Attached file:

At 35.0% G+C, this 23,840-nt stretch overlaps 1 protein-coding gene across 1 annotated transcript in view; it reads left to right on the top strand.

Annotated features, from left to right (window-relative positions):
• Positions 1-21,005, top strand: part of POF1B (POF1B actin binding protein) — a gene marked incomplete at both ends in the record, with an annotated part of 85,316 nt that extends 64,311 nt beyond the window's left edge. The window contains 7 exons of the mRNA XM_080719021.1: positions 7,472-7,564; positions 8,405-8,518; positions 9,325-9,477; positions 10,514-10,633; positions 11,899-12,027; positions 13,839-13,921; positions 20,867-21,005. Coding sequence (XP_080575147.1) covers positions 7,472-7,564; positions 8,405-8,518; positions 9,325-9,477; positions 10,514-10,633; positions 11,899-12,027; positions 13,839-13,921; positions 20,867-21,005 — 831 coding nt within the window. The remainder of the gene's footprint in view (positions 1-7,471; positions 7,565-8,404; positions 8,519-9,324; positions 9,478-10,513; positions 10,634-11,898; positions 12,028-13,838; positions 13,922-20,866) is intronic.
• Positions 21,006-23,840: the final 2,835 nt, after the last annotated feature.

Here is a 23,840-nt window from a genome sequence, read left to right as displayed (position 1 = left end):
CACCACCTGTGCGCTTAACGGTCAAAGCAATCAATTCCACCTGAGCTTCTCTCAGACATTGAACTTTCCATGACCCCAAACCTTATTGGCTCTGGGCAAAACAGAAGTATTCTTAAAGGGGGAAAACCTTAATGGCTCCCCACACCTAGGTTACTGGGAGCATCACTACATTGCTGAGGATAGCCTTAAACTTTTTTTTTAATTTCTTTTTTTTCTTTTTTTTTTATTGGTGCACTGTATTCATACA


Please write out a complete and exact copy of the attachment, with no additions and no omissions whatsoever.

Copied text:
At 35.0% G+C, this 23,840-nt stretch overlaps 1 protein-coding gene across 1 annotated transcript in view; it reads left to right on the top strand.

Annotated features, from left to right (window-relative positions):
• Positions 1-21,005, top strand: part of POF1B (POF1B actin binding protein) — a gene marked incomplete at both ends in the record, with an annotated part of 85,316 nt that extends 64,311 nt beyond the window's left edge. The window contains 7 exons of the mRNA XM_080719021.1: positions 7,472-7,564; positions 8,405-8,518; positions 9,325-9,477; positions 10,514-10,633; positions 11,899-12,027; positions 13,839-13,921; positions 20,867-21,005. Coding sequence (XP_080575147.1) covers positions 7,472-7,564; positions 8,405-8,518; positions 9,325-9,477; positions 10,514-10,633; positions 11,899-12,027; positions 13,839-13,921; positions 20,867-21,005 — 831 coding nt within the window. The remainder of the gene's footprint in view (positions 1-7,471; positions 7,565-8,404; positions 8,519-9,324; positions 9,478-10,513; positions 10,634-11,898; positions 12,028-13,838; positions 13,922-20,866) is intronic.
• Positions 21,006-23,840: the final 2,835 nt, after the last annotated feature.

Here is a 23,840-nt window from a genome sequence, read left to right as displayed (position 1 = left end):
CACCACCTGTGCGCTTAACGGTCAAAGCAATCAATTCCACCTGAGCTTCTCTCAGACATTGAACTTTCCATGACCCCAAACCTTATTGGCTCTGGGCAAAACAGAAGTATTCTTAAAGGGGGAAAACCTTAATGGCTCCCCACACCTAGGTTACTGGGAGCATCACTACATTGCTGAGGATAGCCTTAAACTTTTTTTTTAATTTCTTTTTTTTCTTTTTTTTTTATTGGTGCACTGTATTCATACA